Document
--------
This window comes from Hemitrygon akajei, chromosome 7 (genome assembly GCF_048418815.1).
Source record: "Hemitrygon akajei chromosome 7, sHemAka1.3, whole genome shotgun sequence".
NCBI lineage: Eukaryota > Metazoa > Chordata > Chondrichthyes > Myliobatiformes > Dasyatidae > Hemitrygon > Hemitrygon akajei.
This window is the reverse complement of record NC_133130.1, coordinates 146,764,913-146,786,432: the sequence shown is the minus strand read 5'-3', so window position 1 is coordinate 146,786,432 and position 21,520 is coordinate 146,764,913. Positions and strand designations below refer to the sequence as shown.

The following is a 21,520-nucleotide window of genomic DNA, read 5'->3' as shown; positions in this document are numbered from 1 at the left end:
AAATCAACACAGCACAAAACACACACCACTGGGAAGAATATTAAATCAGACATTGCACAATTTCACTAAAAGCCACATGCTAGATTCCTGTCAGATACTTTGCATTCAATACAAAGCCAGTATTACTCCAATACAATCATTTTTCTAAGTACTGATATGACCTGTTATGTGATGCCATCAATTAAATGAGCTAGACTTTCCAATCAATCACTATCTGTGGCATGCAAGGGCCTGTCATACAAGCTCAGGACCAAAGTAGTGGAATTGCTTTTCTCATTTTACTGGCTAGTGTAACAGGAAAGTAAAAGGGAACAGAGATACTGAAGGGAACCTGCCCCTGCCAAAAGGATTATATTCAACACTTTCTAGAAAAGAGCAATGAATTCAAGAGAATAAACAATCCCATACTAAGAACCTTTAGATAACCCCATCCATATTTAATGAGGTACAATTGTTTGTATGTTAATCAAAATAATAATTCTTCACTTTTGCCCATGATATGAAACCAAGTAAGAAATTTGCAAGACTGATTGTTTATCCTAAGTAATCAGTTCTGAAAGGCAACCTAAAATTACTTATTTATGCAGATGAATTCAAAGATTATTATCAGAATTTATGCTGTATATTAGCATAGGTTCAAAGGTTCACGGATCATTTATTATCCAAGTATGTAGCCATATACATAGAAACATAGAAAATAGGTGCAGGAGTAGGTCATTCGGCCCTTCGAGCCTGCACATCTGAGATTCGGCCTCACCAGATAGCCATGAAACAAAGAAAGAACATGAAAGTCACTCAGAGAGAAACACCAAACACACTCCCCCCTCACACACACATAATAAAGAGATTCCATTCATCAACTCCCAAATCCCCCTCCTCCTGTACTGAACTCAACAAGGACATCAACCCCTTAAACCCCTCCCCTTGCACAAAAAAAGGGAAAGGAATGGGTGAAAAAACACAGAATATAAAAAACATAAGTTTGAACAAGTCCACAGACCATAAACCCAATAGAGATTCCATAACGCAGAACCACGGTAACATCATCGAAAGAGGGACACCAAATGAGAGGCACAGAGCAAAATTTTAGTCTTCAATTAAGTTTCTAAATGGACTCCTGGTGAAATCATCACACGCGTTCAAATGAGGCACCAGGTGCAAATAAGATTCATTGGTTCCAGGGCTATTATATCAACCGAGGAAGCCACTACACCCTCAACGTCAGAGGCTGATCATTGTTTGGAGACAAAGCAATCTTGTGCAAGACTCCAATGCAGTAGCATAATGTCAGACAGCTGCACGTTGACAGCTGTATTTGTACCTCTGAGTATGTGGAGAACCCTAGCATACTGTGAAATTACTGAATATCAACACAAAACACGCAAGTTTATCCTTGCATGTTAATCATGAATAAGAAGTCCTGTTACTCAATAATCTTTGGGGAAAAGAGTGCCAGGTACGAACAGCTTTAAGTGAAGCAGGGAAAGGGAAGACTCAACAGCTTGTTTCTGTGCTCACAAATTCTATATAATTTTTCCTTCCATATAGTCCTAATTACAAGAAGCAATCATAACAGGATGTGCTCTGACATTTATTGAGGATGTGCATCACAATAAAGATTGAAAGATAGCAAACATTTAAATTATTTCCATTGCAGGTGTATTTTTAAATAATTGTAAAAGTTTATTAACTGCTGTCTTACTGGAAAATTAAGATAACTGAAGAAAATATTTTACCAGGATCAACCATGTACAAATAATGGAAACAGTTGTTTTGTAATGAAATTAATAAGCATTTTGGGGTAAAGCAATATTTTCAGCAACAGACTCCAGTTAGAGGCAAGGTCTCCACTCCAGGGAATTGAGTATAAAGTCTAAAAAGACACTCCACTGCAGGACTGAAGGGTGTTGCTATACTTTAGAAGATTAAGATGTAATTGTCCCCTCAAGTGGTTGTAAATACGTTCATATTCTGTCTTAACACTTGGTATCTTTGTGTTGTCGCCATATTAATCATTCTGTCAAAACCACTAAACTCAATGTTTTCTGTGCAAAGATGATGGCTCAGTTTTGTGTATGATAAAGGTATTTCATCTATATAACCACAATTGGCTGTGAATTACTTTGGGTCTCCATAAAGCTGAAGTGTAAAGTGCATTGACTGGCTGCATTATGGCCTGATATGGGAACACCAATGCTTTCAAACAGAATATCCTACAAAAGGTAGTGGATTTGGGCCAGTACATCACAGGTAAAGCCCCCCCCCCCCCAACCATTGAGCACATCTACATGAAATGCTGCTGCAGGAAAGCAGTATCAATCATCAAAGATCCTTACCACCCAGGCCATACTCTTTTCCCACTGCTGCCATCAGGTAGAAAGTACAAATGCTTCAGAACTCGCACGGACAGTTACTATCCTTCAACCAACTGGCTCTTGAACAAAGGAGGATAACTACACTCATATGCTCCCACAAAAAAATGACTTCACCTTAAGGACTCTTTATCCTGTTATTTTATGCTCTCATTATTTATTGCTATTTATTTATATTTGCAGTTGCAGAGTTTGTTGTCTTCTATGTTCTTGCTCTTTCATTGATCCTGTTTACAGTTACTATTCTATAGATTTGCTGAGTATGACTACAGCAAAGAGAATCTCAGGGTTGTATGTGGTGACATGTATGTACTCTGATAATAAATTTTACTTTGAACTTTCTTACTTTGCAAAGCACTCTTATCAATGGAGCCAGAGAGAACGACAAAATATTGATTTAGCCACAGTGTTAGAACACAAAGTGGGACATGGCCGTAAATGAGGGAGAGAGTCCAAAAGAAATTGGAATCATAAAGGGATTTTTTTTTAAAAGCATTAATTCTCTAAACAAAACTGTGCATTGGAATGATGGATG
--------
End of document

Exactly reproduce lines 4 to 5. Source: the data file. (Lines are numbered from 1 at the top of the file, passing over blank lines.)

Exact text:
This window is the reverse complement of record NC_133130.1, coordinates 146,764,913-146,786,432: the sequence shown is the minus strand read 5'-3', so window position 1 is coordinate 146,786,432 and position 21,520 is coordinate 146,764,913. Positions and strand designations below refer to the sequence as shown.

The following is a 21,520-nucleotide window of genomic DNA, read 5'->3' as shown; positions in this document are numbered from 1 at the left end: